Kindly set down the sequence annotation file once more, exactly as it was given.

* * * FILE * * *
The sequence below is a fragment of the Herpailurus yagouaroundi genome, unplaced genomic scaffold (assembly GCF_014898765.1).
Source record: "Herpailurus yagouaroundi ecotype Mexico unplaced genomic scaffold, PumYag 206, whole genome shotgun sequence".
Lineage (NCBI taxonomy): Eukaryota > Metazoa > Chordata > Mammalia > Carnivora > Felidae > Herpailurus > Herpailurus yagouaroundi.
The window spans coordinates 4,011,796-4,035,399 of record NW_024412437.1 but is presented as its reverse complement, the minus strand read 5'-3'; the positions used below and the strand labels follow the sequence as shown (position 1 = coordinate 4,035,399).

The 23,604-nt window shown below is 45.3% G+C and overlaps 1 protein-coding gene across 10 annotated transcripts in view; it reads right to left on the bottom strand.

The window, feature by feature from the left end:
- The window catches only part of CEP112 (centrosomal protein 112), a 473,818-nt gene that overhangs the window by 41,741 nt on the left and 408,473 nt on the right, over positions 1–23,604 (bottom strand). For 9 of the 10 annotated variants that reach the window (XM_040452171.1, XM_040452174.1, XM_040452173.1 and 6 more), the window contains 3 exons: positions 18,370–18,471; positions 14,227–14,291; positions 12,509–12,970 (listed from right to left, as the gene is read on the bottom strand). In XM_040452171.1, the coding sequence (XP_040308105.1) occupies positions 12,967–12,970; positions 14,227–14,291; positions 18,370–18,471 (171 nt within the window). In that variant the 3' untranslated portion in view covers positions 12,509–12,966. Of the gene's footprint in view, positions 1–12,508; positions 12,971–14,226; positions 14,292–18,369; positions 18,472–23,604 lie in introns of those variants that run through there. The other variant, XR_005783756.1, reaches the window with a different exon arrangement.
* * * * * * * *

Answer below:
The sequence below is a fragment of the Herpailurus yagouaroundi genome, unplaced genomic scaffold (assembly GCF_014898765.1).
Source record: "Herpailurus yagouaroundi ecotype Mexico unplaced genomic scaffold, PumYag 206, whole genome shotgun sequence".
Lineage (NCBI taxonomy): Eukaryota > Metazoa > Chordata > Mammalia > Carnivora > Felidae > Herpailurus > Herpailurus yagouaroundi.
The window spans coordinates 4,011,796-4,035,399 of record NW_024412437.1 but is presented as its reverse complement, the minus strand read 5'-3'; the positions used below and the strand labels follow the sequence as shown (position 1 = coordinate 4,035,399).

The 23,604-nt window shown below is 45.3% G+C and overlaps 1 protein-coding gene across 10 annotated transcripts in view; it reads right to left on the bottom strand.

The window, feature by feature from the left end:
- The window catches only part of CEP112 (centrosomal protein 112), a 473,818-nt gene that overhangs the window by 41,741 nt on the left and 408,473 nt on the right, over positions 1–23,604 (bottom strand). For 9 of the 10 annotated variants that reach the window (XM_040452171.1, XM_040452174.1, XM_040452173.1 and 6 more), the window contains 3 exons: positions 18,370–18,471; positions 14,227–14,291; positions 12,509–12,970 (listed from right to left, as the gene is read on the bottom strand). In XM_040452171.1, the coding sequence (XP_040308105.1) occupies positions 12,967–12,970; positions 14,227–14,291; positions 18,370–18,471 (171 nt within the window). In that variant the 3' untranslated portion in view covers positions 12,509–12,966. Of the gene's footprint in view, positions 1–12,508; positions 12,971–14,226; positions 14,292–18,369; positions 18,472–23,604 lie in introns of those variants that run through there. The other variant, XR_005783756.1, reaches the window with a different exon arrangement.